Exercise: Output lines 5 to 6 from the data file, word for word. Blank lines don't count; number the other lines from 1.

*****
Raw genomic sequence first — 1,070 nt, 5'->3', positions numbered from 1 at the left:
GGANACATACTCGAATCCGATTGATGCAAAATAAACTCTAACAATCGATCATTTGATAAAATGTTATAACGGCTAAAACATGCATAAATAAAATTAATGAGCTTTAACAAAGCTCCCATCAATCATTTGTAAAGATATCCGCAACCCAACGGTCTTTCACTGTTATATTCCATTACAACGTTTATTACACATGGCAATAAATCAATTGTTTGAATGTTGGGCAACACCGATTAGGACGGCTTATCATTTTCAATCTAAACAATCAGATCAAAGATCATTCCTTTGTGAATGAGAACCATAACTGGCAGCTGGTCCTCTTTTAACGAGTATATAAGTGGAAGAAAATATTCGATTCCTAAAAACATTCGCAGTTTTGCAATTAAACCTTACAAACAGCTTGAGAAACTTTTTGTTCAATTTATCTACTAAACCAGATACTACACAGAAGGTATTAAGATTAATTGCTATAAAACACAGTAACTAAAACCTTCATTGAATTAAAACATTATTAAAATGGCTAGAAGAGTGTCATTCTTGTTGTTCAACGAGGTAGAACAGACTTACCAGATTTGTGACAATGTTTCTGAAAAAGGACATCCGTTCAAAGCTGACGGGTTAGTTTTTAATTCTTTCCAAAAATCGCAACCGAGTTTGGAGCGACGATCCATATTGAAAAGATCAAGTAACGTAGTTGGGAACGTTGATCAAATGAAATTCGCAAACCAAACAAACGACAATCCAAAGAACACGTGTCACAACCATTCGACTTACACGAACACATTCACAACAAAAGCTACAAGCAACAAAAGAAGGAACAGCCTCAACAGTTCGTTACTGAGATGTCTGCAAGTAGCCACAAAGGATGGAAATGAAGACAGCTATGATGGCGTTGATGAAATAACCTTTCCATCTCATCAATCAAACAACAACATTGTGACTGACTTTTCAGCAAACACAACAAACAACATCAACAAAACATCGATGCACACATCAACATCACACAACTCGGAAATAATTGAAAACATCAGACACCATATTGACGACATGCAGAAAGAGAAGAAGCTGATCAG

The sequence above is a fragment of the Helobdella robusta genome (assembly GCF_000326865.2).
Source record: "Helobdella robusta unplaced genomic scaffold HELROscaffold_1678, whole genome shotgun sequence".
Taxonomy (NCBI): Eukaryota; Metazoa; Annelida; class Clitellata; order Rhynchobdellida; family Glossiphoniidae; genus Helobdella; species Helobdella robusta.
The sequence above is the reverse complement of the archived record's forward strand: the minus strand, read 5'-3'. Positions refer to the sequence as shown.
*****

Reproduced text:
Taxonomy (NCBI): Eukaryota; Metazoa; Annelida; class Clitellata; order Rhynchobdellida; family Glossiphoniidae; genus Helobdella; species Helobdella robusta.
The sequence above is the reverse complement of the archived record's forward strand: the minus strand, read 5'-3'. Positions refer to the sequence as shown.